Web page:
British PM May to set out vision of Brexit 'success' as some investors fret

September 30, 2016 12:53 PM EDT

Prime Minister Theresa May greets troops as she visits 1st Battalion The Mercian Regiment (Cheshire, Worcesters and Foresters, and Staffords) at their barracks at Bulford Camp on September 29, 2016 near Salisbury, England. REUTERS/Matt Cardy/Pool


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By Guy Faulconbridge

LONDON (Reuters) - British Prime Minister Theresa May will set out her vision of a successful Brexit on Sunday as investors raise growing concern that the world's fifth largest economy could face upheaval from a disorderly exit from the European Union.

The June 23 Brexit vote took many investors and chief executives by surprise, triggering the deepest political and financial turmoil in Britain since World War Two and the biggest ever one-day fall in sterling against the dollar.

May's government has tried to reassure manufacturers and banks that Britain is open for business and that it will take their views into account during the country's negotiations on new trade relations with the EU.

In a speech to open the annual conference of the ruling Conservative Party on Sunday, May will give her first big speech on Brexit since winning Britain's top job on July 13.

"The Prime Minister has been clear that we’re going to get the best possible deal for Britain and for business," a spokeswoman for May said. "There are opportunities presented by Brexit, and we’re going to grasp them and make a success of it."

After May's speech on "Global Britain: Making a Success of Brexit", Foreign Secretary Boris Johnson and May's Brexit minister, David Davis, will speak on the subject.

May, who quietly argued that Britain should stay in the EU during the referendum campaign, has repeatedly said since the vote that "Brexit means Brexit" but that she will not trigger the formal EU divorce process before the end of the year.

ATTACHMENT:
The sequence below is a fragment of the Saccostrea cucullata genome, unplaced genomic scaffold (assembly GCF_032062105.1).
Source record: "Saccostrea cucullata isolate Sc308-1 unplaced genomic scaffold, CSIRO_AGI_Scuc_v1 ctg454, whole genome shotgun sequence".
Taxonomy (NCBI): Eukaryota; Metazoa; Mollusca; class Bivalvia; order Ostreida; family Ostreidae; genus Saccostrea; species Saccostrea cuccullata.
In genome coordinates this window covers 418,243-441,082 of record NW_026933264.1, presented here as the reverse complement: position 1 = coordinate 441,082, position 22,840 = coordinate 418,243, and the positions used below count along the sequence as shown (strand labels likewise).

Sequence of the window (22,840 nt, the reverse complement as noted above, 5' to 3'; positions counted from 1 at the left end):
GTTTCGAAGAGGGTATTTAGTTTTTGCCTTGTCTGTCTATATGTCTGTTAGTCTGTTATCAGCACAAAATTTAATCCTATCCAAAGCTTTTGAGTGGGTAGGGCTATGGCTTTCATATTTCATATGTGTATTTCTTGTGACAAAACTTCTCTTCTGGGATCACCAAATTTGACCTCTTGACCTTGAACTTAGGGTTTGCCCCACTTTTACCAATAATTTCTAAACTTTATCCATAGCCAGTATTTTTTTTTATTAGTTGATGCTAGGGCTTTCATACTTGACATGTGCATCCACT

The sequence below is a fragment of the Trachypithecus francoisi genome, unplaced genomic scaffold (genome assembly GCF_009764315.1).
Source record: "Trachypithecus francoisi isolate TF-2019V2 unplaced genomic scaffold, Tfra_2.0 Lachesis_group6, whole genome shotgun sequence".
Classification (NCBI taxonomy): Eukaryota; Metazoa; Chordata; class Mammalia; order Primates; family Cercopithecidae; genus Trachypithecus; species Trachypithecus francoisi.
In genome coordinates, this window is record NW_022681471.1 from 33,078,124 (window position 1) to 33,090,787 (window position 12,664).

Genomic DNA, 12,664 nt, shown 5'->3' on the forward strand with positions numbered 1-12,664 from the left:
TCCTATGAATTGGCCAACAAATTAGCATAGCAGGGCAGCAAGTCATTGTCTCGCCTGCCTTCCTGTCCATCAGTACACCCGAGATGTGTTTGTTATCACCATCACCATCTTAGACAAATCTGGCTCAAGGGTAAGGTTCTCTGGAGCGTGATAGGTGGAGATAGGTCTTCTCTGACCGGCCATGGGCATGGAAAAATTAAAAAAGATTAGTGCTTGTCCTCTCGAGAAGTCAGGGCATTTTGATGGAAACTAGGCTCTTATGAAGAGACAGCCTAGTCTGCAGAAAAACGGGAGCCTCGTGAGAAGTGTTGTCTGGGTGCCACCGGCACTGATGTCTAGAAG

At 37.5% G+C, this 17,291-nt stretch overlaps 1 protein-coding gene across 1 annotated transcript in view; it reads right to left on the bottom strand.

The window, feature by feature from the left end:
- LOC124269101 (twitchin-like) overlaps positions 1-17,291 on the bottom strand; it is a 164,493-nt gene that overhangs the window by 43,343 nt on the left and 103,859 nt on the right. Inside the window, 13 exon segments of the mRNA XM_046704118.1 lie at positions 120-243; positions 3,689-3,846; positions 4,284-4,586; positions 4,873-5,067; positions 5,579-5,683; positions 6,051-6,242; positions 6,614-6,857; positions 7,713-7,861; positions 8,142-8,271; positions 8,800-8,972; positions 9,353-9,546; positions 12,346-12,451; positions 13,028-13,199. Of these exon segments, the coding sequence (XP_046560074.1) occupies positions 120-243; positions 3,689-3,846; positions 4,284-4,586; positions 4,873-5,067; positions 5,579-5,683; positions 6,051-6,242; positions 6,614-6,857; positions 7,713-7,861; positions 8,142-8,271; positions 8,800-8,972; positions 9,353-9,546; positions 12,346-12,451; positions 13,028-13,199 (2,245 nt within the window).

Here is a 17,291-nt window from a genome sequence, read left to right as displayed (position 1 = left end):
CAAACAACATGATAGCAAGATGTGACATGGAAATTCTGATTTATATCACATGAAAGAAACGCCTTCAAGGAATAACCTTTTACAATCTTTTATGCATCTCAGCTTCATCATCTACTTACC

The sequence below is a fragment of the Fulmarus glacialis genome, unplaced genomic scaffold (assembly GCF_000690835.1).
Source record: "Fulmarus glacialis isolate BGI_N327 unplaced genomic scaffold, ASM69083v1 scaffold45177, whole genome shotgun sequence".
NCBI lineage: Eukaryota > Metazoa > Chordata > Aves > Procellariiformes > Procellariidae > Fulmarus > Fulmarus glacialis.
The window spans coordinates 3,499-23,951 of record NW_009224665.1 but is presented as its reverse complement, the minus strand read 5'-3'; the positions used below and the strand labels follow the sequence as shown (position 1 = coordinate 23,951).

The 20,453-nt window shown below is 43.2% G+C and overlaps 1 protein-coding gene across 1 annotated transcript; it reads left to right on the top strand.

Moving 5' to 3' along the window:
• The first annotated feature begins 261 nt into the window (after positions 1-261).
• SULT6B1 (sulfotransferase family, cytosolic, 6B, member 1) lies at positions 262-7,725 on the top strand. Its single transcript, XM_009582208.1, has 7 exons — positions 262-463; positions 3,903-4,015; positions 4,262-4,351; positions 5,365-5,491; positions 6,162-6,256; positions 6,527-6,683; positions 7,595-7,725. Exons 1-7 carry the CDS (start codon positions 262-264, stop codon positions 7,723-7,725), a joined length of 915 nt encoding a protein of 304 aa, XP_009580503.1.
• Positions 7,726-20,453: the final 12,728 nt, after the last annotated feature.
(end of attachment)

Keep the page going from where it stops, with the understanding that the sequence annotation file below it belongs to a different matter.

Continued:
"HARD BREXIT"?

Despite warnings before the vote that Brexit would shatter economic confidence, some positive economic data and SoftBank's $32 billion takeover of Britain's technology company ARM have stoked the perception that Britain could prosper outside the EU.

But the economic data is mixed, sterling is trading 40 U.S. cents lower than the six-year highs it reached in mid-2014 and some investors have raised concerns that their businesses could be hurt, especially by a so called "hard Brexit".

Under a "hard Brexit", Britain would abandon the EU's customs union, give up on seeking preferential access to the single market and impose controls on EU immigration to Britain.

Nissan <7201.T> Chief Executive Carlos Ghosn cautioned that he could scrap new investment in Britain's largest car plant unless Britain pledged to pay compensation for any tax barriers resulting from Brexit.

Jaguar Land Rover will "realign its thinking" on investment if Nissan gets a Brexit compensation deal and other automakers would need a level playing field, the head of Britain's biggest carmaker said.

"There will clearly be commentary from a variety of sources as we move forward, but we’re not going to give a running commentary ourselves – nor speculate on outcomes of negotiations that haven’t happened yet," May's spokeswoman said.

JPMorgan said in a note to clients that it would be a surprise if May did not use her appearances at the Conservative Party conference to give some guidance on her views of Brexit.

"In the eyes of many observers, the absence of detail on the approach the UK will take to Brexit is creating a vacuum which “hard Brexit” is starting to fill," JPMorgan said.

But May, who turns 60 on Saturday, has to balance an array of views on Brexit, not least from many members in her own party who are pushing for a clean break with the EU.

(Editing by Ralph Boulton)



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